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Woodcock singing-ground counts and habitat changes in the northeastern United States

Journal of Wildlife Management

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, , and

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Abstract

Aerial photography from the late 1960's and the late 1970's was used to study habitat changes along 78 American woodcock (Scolopax minor) singing-ground routes in 9 northeastern states. The most noticeable changes were declines in the amount of abandoned field, cropland, shrubland, and field/pasture. The amount of land in the urban/industrial type increased 33.4% from the late 1960's to the late 1970's. We examined relationships between the woodcock call-count index and habitat variables using multiple-regression techniques. The abundance of calling male woodcock was positively correlated with the amount of abandoned field and alder (Alnus sp.) and negatively correlated with the amount of urban/industrial type. However, only the change in the urban/industrial type was significantly (P < 0.05) related to the change in the call-count index. Urban/industrial area increased, whereas the call-count index declined on average in our sample of routes by 1.4 birds/route (40.5%).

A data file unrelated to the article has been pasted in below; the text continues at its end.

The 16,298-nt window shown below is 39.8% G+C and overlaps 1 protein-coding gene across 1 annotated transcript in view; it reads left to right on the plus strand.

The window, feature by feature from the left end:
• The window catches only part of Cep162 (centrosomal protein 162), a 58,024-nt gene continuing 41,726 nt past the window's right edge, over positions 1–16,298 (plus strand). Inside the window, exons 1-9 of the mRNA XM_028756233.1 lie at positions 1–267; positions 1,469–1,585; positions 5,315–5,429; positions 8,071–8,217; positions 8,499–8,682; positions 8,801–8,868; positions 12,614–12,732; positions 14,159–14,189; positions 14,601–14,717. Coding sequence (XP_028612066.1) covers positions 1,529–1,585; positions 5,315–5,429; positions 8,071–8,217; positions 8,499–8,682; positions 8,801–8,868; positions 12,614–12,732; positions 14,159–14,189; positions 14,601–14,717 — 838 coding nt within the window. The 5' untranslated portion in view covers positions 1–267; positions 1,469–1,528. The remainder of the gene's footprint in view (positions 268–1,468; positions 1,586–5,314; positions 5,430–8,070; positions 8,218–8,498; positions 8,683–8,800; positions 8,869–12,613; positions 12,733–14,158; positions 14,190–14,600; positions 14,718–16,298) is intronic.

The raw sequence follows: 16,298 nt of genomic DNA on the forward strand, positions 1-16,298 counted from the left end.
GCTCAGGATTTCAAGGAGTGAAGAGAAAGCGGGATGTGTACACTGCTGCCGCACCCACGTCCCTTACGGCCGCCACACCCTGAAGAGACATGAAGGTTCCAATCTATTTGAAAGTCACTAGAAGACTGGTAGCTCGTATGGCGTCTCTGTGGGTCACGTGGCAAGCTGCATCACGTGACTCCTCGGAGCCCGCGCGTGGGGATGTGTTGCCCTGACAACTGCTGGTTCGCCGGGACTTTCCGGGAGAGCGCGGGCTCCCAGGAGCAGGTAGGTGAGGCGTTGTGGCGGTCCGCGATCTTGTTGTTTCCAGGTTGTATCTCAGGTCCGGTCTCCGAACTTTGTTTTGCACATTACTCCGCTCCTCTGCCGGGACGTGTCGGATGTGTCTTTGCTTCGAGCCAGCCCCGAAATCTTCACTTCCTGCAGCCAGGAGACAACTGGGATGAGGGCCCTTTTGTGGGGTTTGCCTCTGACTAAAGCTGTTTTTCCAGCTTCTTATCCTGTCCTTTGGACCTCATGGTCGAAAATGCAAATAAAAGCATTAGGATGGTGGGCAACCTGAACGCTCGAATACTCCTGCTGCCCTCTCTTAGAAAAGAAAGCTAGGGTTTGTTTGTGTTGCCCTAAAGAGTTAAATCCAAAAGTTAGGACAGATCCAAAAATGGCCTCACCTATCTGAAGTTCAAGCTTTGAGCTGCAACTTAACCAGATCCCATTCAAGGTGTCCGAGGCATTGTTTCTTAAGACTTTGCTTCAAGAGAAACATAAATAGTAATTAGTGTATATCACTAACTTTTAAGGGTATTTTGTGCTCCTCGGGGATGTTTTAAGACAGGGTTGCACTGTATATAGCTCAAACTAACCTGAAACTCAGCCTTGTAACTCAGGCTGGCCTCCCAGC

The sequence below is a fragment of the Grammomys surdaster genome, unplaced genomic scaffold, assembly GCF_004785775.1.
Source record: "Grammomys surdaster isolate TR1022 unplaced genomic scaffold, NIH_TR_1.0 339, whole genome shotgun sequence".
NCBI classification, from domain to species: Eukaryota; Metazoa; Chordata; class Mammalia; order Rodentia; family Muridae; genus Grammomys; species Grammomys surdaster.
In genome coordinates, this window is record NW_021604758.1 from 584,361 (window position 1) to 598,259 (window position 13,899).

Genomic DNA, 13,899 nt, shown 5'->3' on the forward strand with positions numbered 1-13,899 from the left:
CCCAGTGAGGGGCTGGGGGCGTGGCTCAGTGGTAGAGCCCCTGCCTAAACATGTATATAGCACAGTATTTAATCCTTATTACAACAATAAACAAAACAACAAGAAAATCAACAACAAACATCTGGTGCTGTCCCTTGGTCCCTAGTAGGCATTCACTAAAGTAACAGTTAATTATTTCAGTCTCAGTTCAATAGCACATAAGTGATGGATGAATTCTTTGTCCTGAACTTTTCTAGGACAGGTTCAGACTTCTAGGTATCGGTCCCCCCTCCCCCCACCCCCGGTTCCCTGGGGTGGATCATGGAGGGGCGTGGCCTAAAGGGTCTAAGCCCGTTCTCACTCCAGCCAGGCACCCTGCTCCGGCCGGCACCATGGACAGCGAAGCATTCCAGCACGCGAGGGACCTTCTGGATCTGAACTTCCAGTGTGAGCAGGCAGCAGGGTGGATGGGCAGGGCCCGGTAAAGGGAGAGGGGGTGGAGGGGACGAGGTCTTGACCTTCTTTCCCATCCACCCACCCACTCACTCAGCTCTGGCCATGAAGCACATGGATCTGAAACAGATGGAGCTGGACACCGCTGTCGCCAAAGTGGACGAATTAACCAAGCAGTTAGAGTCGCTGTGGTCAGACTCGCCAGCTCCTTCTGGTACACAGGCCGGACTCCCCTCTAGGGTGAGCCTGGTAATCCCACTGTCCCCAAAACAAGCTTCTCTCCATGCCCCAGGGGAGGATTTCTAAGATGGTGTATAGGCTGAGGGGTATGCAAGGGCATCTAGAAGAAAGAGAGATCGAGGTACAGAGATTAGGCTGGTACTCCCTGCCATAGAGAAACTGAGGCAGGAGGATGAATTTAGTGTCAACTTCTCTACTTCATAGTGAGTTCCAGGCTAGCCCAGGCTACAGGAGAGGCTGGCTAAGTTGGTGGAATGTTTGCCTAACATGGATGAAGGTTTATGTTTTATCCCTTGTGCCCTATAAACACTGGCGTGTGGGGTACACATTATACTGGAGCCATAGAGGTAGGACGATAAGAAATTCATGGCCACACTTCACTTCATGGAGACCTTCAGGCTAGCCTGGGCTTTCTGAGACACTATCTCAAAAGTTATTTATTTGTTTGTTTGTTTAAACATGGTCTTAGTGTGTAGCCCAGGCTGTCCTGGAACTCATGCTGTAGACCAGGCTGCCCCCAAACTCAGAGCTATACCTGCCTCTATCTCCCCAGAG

Additional Publication Details

Publication type:
Article
Publication Subtype:
Journal Article
Title:
Woodcock singing-ground counts and habitat changes in the northeastern United States
Series title:
Journal of Wildlife Management
Volume
47
Issue:
3
Year Published:
1983
Language:
English
Contributing office(s):
Patuxent Wildlife Research Center
Description:
772-779
Larger Work Type:
Article
Larger Work Subtype:
Journal Article
Larger Work Title:
Journal of Wildlife Management
First page:
772
Last page:
779
Number of Pages:
8